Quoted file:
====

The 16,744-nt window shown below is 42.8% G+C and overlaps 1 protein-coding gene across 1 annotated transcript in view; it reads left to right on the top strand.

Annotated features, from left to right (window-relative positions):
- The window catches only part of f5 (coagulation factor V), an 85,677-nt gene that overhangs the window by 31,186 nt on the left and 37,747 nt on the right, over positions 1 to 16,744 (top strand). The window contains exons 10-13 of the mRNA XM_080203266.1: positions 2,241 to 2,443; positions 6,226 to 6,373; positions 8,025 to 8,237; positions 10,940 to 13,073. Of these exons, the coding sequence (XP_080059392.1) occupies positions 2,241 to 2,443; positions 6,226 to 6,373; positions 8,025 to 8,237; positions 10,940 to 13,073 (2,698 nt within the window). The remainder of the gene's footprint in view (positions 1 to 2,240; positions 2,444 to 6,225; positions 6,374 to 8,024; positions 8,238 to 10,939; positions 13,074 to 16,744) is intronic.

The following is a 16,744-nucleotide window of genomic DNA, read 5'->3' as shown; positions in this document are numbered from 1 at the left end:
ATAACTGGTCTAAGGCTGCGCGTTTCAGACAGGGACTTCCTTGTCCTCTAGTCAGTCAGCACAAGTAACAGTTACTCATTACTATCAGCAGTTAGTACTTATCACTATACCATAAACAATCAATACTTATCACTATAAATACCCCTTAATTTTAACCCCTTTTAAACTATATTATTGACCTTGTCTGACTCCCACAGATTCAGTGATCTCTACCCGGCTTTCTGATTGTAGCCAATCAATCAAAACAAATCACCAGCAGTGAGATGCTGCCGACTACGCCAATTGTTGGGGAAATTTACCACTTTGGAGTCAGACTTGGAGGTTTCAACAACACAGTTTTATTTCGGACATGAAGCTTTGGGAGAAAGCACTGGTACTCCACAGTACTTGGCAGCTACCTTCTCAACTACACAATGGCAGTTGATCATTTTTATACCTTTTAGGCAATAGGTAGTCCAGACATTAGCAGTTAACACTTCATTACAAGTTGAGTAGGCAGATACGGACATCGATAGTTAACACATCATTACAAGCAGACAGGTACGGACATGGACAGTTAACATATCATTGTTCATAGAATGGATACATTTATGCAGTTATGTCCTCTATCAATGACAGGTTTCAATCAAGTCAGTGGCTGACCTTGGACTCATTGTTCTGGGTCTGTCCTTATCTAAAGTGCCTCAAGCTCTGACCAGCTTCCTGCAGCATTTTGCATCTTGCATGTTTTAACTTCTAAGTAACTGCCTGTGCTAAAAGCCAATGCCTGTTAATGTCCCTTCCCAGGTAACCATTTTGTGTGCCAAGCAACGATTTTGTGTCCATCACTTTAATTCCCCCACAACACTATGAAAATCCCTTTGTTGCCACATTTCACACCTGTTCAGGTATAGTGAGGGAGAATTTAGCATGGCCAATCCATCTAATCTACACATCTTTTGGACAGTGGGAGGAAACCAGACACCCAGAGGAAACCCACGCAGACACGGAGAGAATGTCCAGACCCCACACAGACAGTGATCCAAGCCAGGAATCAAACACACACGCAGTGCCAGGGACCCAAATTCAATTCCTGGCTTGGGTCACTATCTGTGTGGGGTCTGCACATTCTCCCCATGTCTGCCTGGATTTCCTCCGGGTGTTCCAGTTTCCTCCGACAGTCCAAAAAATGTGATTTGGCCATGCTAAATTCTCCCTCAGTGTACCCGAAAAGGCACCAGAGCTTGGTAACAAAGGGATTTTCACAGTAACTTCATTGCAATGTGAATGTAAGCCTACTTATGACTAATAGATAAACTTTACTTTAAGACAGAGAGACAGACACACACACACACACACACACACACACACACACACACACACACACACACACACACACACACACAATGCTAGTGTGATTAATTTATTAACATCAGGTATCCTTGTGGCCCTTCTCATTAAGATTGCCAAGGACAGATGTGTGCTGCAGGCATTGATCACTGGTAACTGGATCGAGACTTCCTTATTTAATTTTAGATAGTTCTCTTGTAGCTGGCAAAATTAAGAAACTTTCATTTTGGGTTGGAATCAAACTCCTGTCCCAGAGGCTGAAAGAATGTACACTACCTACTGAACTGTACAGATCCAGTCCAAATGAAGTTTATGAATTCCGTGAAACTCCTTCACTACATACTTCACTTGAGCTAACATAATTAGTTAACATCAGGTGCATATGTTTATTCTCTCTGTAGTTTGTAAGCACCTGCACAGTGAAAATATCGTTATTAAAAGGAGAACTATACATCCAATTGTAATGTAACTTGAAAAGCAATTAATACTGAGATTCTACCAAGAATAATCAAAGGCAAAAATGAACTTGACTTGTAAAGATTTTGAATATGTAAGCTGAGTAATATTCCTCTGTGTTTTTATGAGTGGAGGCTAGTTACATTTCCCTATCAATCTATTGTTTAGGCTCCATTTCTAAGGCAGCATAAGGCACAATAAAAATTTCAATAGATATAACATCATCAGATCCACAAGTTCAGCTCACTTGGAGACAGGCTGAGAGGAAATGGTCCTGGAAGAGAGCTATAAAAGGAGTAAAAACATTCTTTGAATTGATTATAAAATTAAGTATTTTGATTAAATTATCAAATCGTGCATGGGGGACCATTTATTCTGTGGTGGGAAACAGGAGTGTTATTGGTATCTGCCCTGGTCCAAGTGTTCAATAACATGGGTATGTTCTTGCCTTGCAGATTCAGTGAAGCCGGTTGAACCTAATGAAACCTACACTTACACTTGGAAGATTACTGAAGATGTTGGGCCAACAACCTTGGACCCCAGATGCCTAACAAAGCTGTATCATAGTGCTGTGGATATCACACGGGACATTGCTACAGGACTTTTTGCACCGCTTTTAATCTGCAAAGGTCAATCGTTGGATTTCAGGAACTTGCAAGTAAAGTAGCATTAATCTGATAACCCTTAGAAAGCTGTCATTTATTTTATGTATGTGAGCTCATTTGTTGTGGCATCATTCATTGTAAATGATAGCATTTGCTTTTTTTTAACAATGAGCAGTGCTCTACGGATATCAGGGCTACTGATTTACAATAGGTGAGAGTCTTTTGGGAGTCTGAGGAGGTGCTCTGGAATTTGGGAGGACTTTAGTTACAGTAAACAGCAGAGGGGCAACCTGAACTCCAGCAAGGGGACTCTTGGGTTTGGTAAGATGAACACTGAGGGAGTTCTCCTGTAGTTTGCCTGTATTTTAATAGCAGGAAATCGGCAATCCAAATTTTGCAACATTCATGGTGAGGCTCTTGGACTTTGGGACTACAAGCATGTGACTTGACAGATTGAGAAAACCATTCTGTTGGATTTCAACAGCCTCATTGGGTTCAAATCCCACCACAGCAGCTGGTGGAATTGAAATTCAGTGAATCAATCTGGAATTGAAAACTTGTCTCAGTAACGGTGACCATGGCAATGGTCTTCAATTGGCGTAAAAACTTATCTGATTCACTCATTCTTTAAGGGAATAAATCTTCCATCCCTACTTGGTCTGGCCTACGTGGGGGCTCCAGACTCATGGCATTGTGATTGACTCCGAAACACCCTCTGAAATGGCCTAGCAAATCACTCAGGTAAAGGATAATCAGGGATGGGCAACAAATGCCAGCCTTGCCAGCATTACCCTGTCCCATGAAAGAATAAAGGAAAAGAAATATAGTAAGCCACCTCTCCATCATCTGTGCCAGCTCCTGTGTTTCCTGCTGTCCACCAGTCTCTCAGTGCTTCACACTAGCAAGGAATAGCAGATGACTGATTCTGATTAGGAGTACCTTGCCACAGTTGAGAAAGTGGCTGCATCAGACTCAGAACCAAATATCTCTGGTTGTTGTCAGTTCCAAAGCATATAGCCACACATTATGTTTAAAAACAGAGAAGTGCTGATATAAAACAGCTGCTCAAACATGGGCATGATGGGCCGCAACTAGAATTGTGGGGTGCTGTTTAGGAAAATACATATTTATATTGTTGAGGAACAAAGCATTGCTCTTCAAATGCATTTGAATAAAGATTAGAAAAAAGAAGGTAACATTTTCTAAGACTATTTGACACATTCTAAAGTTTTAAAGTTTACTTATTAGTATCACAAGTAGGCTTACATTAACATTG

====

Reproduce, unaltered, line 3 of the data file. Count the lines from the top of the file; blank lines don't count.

- The window catches only part of f5 (coagulation factor V), an 85,677-nt gene that overhangs the window by 31,186 nt on the left and 37,747 nt on the right, over positions 1 to 16,744 (top strand). The window contains exons 10-13 of the mRNA XM_080203266.1: positions 2,241 to 2,443; positions 6,226 to 6,373; positions 8,025 to 8,237; positions 10,940 to 13,073. Of these exons, the coding sequence (XP_080059392.1) occupies positions 2,241 to 2,443; positions 6,226 to 6,373; positions 8,025 to 8,237; positions 10,940 to 13,073 (2,698 nt within the window). The remainder of the gene's footprint in view (positions 1 to 2,240; positions 2,444 to 6,225; positions 6,374 to 8,024; positions 8,238 to 10,939; positions 13,074 to 16,744) is intronic.